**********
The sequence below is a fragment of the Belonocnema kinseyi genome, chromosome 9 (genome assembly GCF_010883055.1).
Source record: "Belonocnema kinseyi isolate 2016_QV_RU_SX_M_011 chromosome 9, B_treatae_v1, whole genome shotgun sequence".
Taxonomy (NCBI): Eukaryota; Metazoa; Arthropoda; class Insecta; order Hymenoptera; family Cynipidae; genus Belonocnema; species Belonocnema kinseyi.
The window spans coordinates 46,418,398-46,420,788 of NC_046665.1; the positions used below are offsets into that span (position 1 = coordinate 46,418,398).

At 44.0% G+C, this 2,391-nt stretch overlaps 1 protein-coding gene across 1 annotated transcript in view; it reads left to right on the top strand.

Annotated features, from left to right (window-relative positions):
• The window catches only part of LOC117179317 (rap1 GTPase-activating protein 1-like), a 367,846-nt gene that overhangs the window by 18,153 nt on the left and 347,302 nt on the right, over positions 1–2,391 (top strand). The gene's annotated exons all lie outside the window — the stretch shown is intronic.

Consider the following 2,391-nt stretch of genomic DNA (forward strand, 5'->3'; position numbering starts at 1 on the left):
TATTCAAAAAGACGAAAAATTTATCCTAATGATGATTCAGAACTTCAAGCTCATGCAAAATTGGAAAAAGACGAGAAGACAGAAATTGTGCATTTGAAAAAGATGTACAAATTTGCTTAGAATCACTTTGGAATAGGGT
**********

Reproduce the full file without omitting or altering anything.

The sequence below is a fragment of the Belonocnema kinseyi genome, chromosome 9 (genome assembly GCF_010883055.1).
Source record: "Belonocnema kinseyi isolate 2016_QV_RU_SX_M_011 chromosome 9, B_treatae_v1, whole genome shotgun sequence".
Taxonomy (NCBI): Eukaryota; Metazoa; Arthropoda; class Insecta; order Hymenoptera; family Cynipidae; genus Belonocnema; species Belonocnema kinseyi.
The window spans coordinates 46,418,398-46,420,788 of NC_046665.1; the positions used below are offsets into that span (position 1 = coordinate 46,418,398).

At 44.0% G+C, this 2,391-nt stretch overlaps 1 protein-coding gene across 1 annotated transcript in view; it reads left to right on the top strand.

Annotated features, from left to right (window-relative positions):
• The window catches only part of LOC117179317 (rap1 GTPase-activating protein 1-like), a 367,846-nt gene that overhangs the window by 18,153 nt on the left and 347,302 nt on the right, over positions 1–2,391 (top strand). The gene's annotated exons all lie outside the window — the stretch shown is intronic.

Consider the following 2,391-nt stretch of genomic DNA (forward strand, 5'->3'; position numbering starts at 1 on the left):
TATTCAAAAAGACGAAAAATTTATCCTAATGATGATTCAGAACTTCAAGCTCATGCAAAATTGGAAAAAGACGAGAAGACAGAAATTGTGCATTTGAAAAAGATGTACAAATTTGCTTAGAATCACTTTGGAATAGGGT